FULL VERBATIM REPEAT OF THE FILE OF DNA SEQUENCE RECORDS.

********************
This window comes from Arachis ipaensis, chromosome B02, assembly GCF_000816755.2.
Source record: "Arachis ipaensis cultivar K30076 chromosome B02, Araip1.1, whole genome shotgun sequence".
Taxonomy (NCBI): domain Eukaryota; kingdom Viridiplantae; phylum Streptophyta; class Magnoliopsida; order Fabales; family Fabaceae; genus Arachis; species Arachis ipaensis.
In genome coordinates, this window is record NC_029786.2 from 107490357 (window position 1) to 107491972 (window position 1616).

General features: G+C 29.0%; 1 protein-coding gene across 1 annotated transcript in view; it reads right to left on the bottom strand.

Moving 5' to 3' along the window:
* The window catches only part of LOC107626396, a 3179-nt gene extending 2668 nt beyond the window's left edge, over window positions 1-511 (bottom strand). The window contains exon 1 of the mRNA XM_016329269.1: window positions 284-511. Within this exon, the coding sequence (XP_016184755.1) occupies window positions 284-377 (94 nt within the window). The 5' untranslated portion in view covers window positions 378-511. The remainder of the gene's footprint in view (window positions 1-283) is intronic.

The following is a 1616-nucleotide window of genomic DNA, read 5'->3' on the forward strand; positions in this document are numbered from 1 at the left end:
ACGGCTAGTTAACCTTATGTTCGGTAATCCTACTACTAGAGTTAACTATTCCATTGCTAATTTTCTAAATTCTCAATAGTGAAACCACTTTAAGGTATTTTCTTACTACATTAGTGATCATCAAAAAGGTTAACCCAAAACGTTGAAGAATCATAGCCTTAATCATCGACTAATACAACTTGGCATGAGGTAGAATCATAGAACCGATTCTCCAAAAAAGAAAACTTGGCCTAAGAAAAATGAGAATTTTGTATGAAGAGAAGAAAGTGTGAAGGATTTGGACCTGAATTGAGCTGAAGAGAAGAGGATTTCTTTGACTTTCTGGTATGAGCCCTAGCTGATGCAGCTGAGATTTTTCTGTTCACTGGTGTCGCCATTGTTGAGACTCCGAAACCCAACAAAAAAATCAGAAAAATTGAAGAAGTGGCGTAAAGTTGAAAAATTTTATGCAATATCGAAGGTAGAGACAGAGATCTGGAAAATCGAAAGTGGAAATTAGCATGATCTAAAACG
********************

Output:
This window comes from Arachis ipaensis, chromosome B02, assembly GCF_000816755.2.
Source record: "Arachis ipaensis cultivar K30076 chromosome B02, Araip1.1, whole genome shotgun sequence".
Taxonomy (NCBI): domain Eukaryota; kingdom Viridiplantae; phylum Streptophyta; class Magnoliopsida; order Fabales; family Fabaceae; genus Arachis; species Arachis ipaensis.
In genome coordinates, this window is record NC_029786.2 from 107490357 (window position 1) to 107491972 (window position 1616).

General features: G+C 29.0%; 1 protein-coding gene across 1 annotated transcript in view; it reads right to left on the bottom strand.

Moving 5' to 3' along the window:
* The window catches only part of LOC107626396, a 3179-nt gene extending 2668 nt beyond the window's left edge, over window positions 1-511 (bottom strand). The window contains exon 1 of the mRNA XM_016329269.1: window positions 284-511. Within this exon, the coding sequence (XP_016184755.1) occupies window positions 284-377 (94 nt within the window). The 5' untranslated portion in view covers window positions 378-511. The remainder of the gene's footprint in view (window positions 1-283) is intronic.

The following is a 1616-nucleotide window of genomic DNA, read 5'->3' on the forward strand; positions in this document are numbered from 1 at the left end:
ACGGCTAGTTAACCTTATGTTCGGTAATCCTACTACTAGAGTTAACTATTCCATTGCTAATTTTCTAAATTCTCAATAGTGAAACCACTTTAAGGTATTTTCTTACTACATTAGTGATCATCAAAAAGGTTAACCCAAAACGTTGAAGAATCATAGCCTTAATCATCGACTAATACAACTTGGCATGAGGTAGAATCATAGAACCGATTCTCCAAAAAAGAAAACTTGGCCTAAGAAAAATGAGAATTTTGTATGAAGAGAAGAAAGTGTGAAGGATTTGGACCTGAATTGAGCTGAAGAGAAGAGGATTTCTTTGACTTTCTGGTATGAGCCCTAGCTGATGCAGCTGAGATTTTTCTGTTCACTGGTGTCGCCATTGTTGAGACTCCGAAACCCAACAAAAAAATCAGAAAAATTGAAGAAGTGGCGTAAAGTTGAAAAATTTTATGCAATATCGAAGGTAGAGACAGAGATCTGGAAAATCGAAAGTGGAAATTAGCATGATCTAAAACG